W3C home > Mailing lists > Public > public-html@w3.org > November 2008

Re: An HTML language specification vs. a browser specification

From: Robert J Burns <rob@robburns.com>
Date: Sun, 16 Nov 2008 14:44:54 -0600
Cc: public-html@w3.org
Message-Id: <9E762658-A3B8-4BCB-A1D8-CD573FD7C556@robburns.com>
To: Boris Zbarsky <bzbarsky@MIT.EDU>
HI Boris,

On Nov 16, 2008, at 1:39 PM, Boris Zbarsky wrote:
>> The key thing is that we would be able to make the draft(s) serve  
>> the needs of users and authors and not only a few browser  
>> implementors.
> Good luck getting consensus on any of that, then.  Or better yet,  
> implementations...
> Note that the draft(s) do need to serve all three constituencies,  
> but they also need to be implementable.  The other option, of  
> course, is to retrace the steps of XHTML2.

Again, you're creating false dichotomies. I never once suggested that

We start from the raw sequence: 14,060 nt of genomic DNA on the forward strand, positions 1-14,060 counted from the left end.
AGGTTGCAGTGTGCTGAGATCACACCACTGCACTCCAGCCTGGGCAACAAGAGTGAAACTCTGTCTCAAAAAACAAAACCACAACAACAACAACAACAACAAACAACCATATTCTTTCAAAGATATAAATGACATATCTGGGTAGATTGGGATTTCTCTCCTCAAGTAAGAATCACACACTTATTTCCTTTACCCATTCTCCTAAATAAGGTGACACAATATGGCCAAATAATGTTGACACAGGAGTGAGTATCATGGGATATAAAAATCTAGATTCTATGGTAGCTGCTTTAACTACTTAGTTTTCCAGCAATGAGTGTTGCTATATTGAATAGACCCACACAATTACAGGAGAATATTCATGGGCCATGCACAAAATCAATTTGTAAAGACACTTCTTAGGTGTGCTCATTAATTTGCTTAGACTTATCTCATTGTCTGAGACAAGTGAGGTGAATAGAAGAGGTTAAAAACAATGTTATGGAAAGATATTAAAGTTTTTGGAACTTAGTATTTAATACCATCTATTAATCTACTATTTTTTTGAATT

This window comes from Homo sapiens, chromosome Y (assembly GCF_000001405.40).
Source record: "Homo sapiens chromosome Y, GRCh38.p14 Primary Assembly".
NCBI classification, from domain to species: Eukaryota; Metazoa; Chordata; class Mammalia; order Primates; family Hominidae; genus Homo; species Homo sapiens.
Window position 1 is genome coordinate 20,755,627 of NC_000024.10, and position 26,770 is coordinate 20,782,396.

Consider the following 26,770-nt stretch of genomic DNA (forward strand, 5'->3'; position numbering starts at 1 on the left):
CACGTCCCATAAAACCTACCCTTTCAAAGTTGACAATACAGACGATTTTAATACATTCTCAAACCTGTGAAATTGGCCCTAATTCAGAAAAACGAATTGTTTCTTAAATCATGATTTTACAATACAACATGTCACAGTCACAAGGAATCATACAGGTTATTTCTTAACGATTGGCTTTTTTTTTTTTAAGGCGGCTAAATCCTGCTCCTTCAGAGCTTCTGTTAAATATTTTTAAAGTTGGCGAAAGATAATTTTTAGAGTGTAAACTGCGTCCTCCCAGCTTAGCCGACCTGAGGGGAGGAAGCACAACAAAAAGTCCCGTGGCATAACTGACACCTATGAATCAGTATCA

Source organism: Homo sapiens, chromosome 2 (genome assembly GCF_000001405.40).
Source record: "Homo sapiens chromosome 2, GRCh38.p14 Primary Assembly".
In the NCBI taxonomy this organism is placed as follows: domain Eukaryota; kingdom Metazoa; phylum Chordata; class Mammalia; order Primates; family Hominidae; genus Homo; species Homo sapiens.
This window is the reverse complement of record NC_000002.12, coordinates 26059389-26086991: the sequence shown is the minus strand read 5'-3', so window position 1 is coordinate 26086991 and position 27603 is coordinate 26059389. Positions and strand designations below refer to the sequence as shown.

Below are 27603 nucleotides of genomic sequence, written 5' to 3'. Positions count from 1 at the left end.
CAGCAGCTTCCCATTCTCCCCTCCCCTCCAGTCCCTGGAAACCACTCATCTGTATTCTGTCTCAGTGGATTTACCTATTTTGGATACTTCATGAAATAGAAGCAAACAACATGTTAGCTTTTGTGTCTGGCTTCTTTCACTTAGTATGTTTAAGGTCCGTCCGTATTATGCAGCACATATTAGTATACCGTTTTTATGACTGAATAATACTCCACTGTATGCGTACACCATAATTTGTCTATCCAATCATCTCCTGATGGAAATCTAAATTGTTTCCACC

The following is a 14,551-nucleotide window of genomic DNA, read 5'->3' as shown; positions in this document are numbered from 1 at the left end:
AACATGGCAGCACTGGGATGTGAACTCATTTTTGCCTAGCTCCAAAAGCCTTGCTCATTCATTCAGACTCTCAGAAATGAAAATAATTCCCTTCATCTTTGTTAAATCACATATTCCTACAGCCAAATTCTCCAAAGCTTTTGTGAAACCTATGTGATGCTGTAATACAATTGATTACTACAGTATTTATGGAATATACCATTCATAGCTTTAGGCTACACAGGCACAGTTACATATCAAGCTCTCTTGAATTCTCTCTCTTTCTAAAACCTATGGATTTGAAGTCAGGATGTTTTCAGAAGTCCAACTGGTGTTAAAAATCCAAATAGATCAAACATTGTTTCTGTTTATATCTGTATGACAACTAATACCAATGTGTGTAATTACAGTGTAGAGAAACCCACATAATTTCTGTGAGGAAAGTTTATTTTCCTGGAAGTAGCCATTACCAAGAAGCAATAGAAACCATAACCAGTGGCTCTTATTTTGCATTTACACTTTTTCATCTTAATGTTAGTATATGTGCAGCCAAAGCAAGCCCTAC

the parsing should be done in a way that in not implementable or  
doesn't serve the implementor constituency What I'm saying is that  
parsing should:

1) be compatible with existing content
2) improved to allow for forward migration
3) abstracted from the HTML vocabulary (markup vocabulary and DOM) and  
the browser behavior (what browsers do with the objects created  
according to the specified vocabulary once parsed).

The presumption you're conveying is that these first two cannot be  
done simultaneously, and that's simply not true (e.g, Gecko already  
does some things that the HTML5 parsing algorithm doesn't support and  
should support, yet those things do not break existing content).

Take care,
Received on Sunday, 16 November 2008 20:45:34 UTC

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